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Water Will Be the Coal of the Future—The Untamed Dream of Jules Verne for a Solar Fuel

1
Faculty of Physics, Saint-Petersburg State University, Ulyanovskaya Str. 1, Petergof, Saint-Petersburg 198504, Russia
2
Laboratory of Photoactive Nanocomposite Materials, Saint-Petersburg State University, Ulyanovskaya Str. 1, Petergof, Saint-Petersburg 198504, Russia
3
Moscow Engineering Physics Institute, National Research Nuclear University MEPhI, Kashirskoe highway, 31, Moscow 115409, Russia
4
Department of Materials and Life Sciences, Faculty of Science and Technology, Sophia University, 7-1 Kioicho, Chiyodaku, Tokyo 102-8554, Japan
5
PhotoGreen Laboratory, Dipartimento di Chimica, Universita di Pavia, Via Taramelli 12, Pavia 27100, Italy
*
Author to whom correspondence should be addressed.
These authors contributed equally to this work.
Academic Editor: Derek J. McPhee
Molecules 2016, 21(12), 1638; https://doi.org/10.3390/molecules21121638
Received: 10 October 2016 / Revised: 16 November 2016 / Accepted: 24 November 2016 / Published: 29 November 2016
(This article belongs to the Special Issue Photocatalytic Water Splitting—the Untamed Dream)
This article evokes the futuristic visions of two giants, one a writer, Jules Verne, who foresaw water as the coal of the future, and the other a scientist, Giacomo Ciamician, who foresaw the utilization of solar energy as an energy source with which to drive photochemical and photocatalytic reactions for the betterment of mankind. Specifically, we examine briefly the early work of the 1960s and 1970s on the photosplitting of free water and water adsorbed on solid supports, based mostly on metal oxides, from which both hydrogen and oxygen evolve in the expected stoichiometric ratio of 2 to 1. The two oil crises of the 1970s (1973 and 1979) spurred the interest of researchers from various disciplines (photochemistry, photo-catalysis and photoelectrochemistry) in search of a Holy Grail photocatalyst, process, or strategy to achieve efficient water splitting so as to provide an energy source alternative to fossil fuels. Some approaches to the photosplitting of water adsorbed on solid insulators (high bandgap materials; Ebg ≥ 5 eV) and semiconductor photocatalysts (metal oxides) are described from which we deduce that metal oxides with bandgap energies around 5 eV (e.g., ZrO2) are more promising materials to achieve significant water splitting on the basis of quantum yields than narrower bandgap photocatalysts (e.g., TiO2; Ebg ≈ 3.0–3.2 eV), which tend to be relatively inactive by comparison. Although proof of concept of the photosplitting of water has been demonstrated repeatedly in the last four decades, much remains to be done to find the Holy Grail photocatalyst and/or strategy to achieve significant yields of hydrogen. View Full-Text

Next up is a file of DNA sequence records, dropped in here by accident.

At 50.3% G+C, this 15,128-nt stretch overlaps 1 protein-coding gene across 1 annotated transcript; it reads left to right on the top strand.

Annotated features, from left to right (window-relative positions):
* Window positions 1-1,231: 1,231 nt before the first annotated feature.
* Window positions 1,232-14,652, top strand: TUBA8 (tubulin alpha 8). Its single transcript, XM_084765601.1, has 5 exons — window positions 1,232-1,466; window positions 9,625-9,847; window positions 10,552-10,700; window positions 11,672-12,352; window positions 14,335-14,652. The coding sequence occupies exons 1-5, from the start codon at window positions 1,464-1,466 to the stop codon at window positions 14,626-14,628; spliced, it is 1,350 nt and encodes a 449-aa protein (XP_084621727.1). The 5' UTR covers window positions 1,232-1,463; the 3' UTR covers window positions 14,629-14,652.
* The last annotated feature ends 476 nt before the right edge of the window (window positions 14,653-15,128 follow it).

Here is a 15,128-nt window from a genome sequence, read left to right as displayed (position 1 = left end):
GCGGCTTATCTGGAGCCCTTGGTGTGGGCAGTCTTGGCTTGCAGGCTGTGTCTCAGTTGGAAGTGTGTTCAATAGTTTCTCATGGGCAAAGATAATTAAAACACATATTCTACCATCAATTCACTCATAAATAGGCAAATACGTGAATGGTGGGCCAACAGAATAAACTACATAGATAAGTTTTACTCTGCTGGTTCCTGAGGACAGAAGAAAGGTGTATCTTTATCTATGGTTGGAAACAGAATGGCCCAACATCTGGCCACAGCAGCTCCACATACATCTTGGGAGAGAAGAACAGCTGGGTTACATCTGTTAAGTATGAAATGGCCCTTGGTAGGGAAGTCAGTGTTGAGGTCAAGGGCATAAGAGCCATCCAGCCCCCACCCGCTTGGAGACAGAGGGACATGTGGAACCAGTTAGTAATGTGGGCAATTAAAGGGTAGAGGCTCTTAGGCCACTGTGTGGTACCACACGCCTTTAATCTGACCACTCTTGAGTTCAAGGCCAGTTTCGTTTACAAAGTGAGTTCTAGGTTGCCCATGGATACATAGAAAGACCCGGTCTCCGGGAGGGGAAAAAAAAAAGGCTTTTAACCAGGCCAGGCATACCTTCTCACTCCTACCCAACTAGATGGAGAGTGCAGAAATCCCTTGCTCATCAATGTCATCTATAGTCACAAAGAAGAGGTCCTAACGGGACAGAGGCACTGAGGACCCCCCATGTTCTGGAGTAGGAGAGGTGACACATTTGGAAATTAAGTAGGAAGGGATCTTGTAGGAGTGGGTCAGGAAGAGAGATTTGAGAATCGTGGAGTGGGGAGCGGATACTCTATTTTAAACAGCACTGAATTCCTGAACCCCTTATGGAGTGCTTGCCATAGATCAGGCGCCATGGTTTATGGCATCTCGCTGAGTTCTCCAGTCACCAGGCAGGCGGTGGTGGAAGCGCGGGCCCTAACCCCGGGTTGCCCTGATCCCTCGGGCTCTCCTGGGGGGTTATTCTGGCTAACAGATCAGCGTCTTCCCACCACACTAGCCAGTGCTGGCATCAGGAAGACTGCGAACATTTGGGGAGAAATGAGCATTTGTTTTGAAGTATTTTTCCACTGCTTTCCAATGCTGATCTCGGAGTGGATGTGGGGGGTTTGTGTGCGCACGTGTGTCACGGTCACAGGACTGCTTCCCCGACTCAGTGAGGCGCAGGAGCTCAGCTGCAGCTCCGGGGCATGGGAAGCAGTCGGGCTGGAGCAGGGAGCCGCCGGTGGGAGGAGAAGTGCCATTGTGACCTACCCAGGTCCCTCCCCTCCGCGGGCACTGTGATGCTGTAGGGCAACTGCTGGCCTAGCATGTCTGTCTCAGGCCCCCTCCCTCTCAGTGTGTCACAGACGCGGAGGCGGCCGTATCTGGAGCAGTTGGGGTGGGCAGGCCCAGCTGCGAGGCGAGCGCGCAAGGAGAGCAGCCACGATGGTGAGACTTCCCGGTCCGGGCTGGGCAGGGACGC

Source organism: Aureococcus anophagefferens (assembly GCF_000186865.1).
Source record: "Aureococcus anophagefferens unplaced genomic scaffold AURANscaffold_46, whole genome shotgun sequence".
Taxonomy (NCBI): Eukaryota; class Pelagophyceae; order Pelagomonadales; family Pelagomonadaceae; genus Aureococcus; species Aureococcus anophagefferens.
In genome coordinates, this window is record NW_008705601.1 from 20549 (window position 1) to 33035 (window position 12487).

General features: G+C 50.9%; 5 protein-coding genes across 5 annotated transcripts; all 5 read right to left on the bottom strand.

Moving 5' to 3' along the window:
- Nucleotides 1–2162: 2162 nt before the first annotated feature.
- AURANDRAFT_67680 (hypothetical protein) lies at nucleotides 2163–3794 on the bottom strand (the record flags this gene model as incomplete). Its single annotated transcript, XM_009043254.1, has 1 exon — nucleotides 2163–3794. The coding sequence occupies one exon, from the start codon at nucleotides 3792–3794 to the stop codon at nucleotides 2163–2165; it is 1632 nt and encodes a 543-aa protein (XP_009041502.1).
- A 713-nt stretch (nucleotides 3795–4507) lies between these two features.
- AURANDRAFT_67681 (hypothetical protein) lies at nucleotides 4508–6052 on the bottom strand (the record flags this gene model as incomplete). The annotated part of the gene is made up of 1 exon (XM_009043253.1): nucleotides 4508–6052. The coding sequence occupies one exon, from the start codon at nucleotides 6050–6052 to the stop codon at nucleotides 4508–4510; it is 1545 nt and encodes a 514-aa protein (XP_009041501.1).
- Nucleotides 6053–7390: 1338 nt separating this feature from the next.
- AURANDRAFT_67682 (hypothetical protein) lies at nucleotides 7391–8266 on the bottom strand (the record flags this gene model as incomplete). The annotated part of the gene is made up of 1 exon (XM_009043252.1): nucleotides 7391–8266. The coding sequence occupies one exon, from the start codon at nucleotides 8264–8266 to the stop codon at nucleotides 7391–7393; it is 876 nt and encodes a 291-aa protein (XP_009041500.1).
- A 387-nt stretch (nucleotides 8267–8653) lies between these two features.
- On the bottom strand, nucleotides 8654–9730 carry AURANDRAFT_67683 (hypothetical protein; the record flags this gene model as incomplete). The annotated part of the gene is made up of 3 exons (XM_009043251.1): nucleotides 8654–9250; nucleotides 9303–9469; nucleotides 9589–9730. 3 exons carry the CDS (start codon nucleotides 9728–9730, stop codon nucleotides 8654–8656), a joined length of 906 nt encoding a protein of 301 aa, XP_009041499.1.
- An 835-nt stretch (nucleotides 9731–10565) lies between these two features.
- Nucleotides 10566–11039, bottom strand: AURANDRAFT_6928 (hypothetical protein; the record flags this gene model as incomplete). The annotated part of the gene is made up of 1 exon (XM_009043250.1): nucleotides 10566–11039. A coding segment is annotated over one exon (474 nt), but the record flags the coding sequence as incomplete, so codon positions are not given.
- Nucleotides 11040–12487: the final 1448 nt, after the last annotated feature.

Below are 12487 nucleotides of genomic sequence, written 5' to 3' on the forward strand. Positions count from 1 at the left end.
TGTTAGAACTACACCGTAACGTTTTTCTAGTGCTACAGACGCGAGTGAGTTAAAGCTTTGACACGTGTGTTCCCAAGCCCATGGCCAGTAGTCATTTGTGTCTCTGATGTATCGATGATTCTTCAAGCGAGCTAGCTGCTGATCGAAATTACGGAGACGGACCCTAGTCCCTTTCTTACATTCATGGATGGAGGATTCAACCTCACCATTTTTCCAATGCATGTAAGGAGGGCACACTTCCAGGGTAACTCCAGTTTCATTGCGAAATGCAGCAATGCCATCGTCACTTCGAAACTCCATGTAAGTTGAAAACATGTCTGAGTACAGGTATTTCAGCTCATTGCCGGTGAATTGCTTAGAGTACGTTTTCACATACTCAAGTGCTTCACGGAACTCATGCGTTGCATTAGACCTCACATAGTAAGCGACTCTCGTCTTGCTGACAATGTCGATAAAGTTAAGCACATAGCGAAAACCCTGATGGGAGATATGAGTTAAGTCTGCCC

Keywords: photosplitting of adsorbed water; solid supports; metal oxides; alkali halides; hydrogen evolution photosplitting of adsorbed water; solid supports; metal oxides; alkali halides; hydrogen evolution
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Ryabchuk, V.K.; Kuznetsov, V.N.; Emeline, A.V.; Artem’ev, Y.M.; Kataeva, G.V.; Horikoshi, S.; Serpone, N. Water Will Be the Coal of the Future—The Untamed Dream of Jules Verne for a Solar Fuel. Molecules 2016, 21, 1638.

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